Researchers are testing new vestibular implants, which will help patients regain a sense of balance. ((Johns Hopkins University) )

You bounce down the block, late for work, holding a coffee, glancing at the headlines on your paper and dodging the other pedestrians who are walking at a maddeningly measured pace. Somehow, the world doesn't bounce around in your eyes like it was being filmed on a hand-held camera. Lucky you.

Some aren't so fortunate. What keeps you balanced and moves your eyes in concert with your gait is a system of loops in your inner ear called the vestibular system, and it can be damaged or disturbed by antibiotics, trauma, viruses, genetic problems and a rare condition called Ménière's Disease.

"When you lose vestibular sensation in both ears every time your heel hits the ground, the world shakes," says Charles C. Della Santina, director of the Vestibular Neuroengineering Laboratory at Johns Hopkins University.

Della Santina says it's like being a little disoriented, a little wobbly and a little seasick all the time. Afflicted people can't drive safely and often have to walk with a cane. Della Santina is one of a handful of researchers working to develop an implant that restores vestibular system function. Call it bionic balance.

The coming vestibular implant is just one of several new, improving and emerging prosthetic organs, limbs and other body parts that are using ever more sensors, processors and motors — they are becoming more bionic. The goal, of course, is to make prosthetics more sophisticated, subtle, and ultimately, more closely interfaced with living human beings and therefore more helpful.

There are three bony loops in your inner ear, called semicircular canals, arranged perpendicular to each other to measure movement in three dimensions. Fluid in the hoops swishes this way and that, moving hair-like cilia on special cells that trigger nerves that send signals to your brain. Your brain triangulates these signals to keep you balanced, and to move your eyes at exactly the same speed (and exactly opposite direction) as your head so the world doesn't look like it's being filmed by an amateur.

The most common cause of the loss of this function in the U.S. is side effects from the powerful antibiotic gentamicin. Worldwide, people treated with streptomycin, an antibiotic used to fight tuberculosis, are also often afflicted. Meningitis and other viruses can also cause loss of vestibular function. (Kids born without vestibular function, however, are able to compensate relatively well.)

For adults who lose this sense, there is not much doctors can do. "The best we can offer them now is having them practice looking at a spot on the wall while shaking their heads," says Della Santina, who is also a doctor. "But the vestibulo-ocular reflex is the fastest reflex in the body. There's nothing you can do to replace that."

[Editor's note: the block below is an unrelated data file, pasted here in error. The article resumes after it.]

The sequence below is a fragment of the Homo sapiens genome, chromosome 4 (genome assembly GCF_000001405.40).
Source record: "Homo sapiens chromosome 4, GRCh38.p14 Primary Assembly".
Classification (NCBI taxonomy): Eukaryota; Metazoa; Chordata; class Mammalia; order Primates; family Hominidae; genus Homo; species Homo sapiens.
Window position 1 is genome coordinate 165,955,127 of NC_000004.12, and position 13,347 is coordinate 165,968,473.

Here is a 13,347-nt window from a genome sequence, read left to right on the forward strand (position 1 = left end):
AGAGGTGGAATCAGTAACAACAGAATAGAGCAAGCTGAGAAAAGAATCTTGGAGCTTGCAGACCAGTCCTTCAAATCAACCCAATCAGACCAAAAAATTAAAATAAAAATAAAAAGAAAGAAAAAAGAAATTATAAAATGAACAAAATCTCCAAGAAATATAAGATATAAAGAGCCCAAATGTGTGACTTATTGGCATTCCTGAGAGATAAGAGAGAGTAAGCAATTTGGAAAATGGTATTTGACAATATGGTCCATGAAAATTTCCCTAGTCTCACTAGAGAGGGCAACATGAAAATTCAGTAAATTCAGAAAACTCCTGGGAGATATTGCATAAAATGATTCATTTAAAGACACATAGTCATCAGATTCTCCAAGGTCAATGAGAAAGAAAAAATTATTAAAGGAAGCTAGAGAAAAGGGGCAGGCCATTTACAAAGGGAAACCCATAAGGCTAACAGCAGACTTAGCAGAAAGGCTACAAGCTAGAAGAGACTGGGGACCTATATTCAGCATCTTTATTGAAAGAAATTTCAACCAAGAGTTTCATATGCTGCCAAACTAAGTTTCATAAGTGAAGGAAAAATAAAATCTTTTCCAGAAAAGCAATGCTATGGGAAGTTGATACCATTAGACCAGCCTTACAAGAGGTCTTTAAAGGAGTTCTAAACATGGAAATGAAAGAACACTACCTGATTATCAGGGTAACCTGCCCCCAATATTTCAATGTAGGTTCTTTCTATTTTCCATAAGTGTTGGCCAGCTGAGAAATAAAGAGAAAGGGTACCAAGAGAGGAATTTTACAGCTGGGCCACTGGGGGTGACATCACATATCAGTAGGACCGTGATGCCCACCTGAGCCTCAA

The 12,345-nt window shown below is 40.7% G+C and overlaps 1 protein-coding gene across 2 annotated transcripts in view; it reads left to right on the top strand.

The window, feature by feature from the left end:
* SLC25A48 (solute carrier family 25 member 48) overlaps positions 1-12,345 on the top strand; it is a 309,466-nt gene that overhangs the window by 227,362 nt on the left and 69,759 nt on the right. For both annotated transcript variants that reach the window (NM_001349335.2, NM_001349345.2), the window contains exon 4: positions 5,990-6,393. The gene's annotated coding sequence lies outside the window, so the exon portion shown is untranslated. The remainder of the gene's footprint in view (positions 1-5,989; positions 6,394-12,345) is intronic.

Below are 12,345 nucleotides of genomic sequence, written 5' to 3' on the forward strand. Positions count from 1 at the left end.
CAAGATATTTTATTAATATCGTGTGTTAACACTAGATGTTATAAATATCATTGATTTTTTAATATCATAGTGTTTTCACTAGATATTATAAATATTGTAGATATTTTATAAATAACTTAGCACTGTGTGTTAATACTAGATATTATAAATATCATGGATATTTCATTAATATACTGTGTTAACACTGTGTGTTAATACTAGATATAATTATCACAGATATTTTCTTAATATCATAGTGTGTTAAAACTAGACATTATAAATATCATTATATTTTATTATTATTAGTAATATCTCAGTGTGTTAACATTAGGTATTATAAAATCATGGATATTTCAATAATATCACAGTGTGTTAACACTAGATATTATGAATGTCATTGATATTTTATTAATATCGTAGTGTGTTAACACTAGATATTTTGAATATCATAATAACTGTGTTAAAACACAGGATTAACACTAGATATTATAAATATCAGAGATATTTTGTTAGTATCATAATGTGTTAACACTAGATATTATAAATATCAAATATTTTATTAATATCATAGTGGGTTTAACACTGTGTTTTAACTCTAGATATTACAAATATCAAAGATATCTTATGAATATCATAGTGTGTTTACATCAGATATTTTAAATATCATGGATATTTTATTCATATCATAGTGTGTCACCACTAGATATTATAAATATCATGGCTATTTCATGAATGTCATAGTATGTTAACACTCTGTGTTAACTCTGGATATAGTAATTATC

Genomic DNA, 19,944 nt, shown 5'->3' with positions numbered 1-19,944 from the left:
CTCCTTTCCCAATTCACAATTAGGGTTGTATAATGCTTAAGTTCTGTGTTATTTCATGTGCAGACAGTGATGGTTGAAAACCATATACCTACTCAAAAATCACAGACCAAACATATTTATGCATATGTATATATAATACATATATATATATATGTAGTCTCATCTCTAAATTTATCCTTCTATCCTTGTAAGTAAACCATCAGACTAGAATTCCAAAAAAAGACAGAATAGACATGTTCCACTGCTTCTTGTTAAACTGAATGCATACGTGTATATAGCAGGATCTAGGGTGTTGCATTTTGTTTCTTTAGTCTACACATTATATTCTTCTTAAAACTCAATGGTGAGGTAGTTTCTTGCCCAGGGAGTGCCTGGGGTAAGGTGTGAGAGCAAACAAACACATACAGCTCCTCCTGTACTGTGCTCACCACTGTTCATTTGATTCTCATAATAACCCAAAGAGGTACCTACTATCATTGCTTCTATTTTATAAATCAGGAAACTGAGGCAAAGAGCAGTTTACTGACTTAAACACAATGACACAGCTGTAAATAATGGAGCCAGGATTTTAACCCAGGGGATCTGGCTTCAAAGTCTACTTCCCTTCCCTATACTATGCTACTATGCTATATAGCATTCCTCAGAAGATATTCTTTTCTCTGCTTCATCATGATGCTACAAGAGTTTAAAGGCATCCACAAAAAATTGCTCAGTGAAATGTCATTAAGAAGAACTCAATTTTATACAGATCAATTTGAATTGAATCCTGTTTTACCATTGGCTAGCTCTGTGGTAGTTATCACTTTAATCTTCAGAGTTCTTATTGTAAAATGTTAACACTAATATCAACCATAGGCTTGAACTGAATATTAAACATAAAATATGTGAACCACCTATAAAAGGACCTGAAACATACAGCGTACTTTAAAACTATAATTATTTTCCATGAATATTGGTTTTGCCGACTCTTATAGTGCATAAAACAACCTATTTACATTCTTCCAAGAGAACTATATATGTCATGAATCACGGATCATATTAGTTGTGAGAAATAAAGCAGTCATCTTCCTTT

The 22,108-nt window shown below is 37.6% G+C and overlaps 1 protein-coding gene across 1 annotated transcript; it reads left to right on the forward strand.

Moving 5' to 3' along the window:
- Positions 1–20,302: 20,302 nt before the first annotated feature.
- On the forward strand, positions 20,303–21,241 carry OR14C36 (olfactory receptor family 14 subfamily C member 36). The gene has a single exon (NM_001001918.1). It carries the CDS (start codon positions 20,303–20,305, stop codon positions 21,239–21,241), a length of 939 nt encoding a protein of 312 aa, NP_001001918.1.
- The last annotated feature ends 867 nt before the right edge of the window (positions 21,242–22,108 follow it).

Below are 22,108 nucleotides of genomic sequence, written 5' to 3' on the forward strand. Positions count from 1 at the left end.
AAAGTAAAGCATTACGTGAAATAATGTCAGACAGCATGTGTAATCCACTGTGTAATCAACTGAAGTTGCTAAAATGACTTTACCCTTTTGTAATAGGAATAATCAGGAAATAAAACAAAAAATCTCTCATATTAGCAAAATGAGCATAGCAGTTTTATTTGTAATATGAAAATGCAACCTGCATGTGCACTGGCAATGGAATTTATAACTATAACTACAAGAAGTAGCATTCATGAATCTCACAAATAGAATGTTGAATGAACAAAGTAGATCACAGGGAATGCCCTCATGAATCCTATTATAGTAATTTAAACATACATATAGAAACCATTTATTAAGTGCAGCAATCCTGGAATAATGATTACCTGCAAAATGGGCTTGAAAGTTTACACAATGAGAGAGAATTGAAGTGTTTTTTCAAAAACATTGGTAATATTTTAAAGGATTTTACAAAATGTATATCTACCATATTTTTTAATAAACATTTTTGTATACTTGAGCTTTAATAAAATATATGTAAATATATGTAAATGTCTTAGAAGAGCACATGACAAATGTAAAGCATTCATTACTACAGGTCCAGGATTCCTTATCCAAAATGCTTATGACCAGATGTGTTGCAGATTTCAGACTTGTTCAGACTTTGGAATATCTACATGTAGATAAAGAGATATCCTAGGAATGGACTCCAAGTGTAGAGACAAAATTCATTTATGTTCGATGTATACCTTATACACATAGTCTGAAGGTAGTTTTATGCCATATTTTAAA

In part because there's no treatment, the number of people afflicted is hard to estimate. Della Santina guesses there are 50,000 in the U.S. with serious problems, and many more with less severe symptoms that could also benefit from treatment.

Della Santina has built a vestibular prosthesis that he hopes can someday be implanted in humans much like cochlear implants are now used to restore hearing. Instead of using a microphone to pick up sound, his system uses gyroscopes to measure movement in three dimensions. The measurements, translated to electrical impulses, would be delivered to the three vestibular nerves that emanate from the three semicircular canals, much like audio signals are delivered to the auditory nerve in cochlear implants.

Device being tested in monkeys

Because each semicircular canal has its own nerve, a vestibular implant may actually be easier to perfect than a cochlear implant, which has to deliver many different sound frequencies to a single, bundled auditory nerve. "We have a very good sense of what sort of signal we need to deliver to give an animal or a person the sense they are spinning in a certain direction," Della Santina says.

His device has worked in rodents and monkeys so far, and it is now being tested more extensively in monkeys. He is also working to shrink the device to roughly the size of a cochlear implant and make it less power-hungry.

Across the country, at the University of Washington, Jay T. Rubinstein, a surgeon and professor in the otolaryngology department has developed a more simple vestibular implant that doesn't include sensors. This wouldn't be able to replicate the function of the vestibular system, but it could act like a pacemaker for people who have attacks that make the vestibular system go haywire, like sufferers of Ménière's disease.

He successfully implanted his device in normal rhesus monkeys without disturbing their hearing or sense of balance, and he was able to spark the vestibular system so that the monkeys' eyes moved as if they were spinning. He was then able to stop the movement.

The results were so successful that Rubenstein will apply for approval from the U.S. Food and Drug Administration to start a trial that will allow him to implant the first devices in humans as early as this fall.